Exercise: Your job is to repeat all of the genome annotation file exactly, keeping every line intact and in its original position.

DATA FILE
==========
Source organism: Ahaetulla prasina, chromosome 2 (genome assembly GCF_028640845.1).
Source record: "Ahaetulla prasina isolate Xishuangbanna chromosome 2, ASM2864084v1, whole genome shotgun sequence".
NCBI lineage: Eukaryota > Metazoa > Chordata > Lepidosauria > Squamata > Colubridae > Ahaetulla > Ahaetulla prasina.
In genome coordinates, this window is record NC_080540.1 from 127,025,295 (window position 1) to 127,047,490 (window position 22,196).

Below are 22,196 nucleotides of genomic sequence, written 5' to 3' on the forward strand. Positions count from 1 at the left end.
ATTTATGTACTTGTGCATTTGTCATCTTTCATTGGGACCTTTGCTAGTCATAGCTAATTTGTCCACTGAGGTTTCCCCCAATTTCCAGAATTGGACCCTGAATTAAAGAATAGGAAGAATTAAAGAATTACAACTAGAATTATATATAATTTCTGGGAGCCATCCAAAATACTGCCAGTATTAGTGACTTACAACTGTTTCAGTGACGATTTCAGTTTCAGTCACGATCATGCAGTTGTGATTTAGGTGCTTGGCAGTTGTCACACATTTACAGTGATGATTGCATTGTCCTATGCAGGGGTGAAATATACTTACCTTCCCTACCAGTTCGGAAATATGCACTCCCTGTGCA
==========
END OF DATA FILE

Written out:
Source organism: Ahaetulla prasina, chromosome 2 (genome assembly GCF_028640845.1).
Source record: "Ahaetulla prasina isolate Xishuangbanna chromosome 2, ASM2864084v1, whole genome shotgun sequence".
NCBI lineage: Eukaryota > Metazoa > Chordata > Lepidosauria > Squamata > Colubridae > Ahaetulla > Ahaetulla prasina.
In genome coordinates, this window is record NC_080540.1 from 127,025,295 (window position 1) to 127,047,490 (window position 22,196).

Below are 22,196 nucleotides of genomic sequence, written 5' to 3' on the forward strand. Positions count from 1 at the left end.
ATTTATGTACTTGTGCATTTGTCATCTTTCATTGGGACCTTTGCTAGTCATAGCTAATTTGTCCACTGAGGTTTCCCCCAATTTCCAGAATTGGACCCTGAATTAAAGAATAGGAAGAATTAAAGAATTACAACTAGAATTATATATAATTTCTGGGAGCCATCCAAAATACTGCCAGTATTAGTGACTTACAACTGTTTCAGTGACGATTTCAGTTTCAGTCACGATCATGCAGTTGTGATTTAGGTGCTTGGCAGTTGTCACACATTTACAGTGATGATTGCATTGTCCTATGCAGGGGTGAAATATACTTACCTTCCCTACCAGTTCGGAAATATGCACTCCCTGTGCA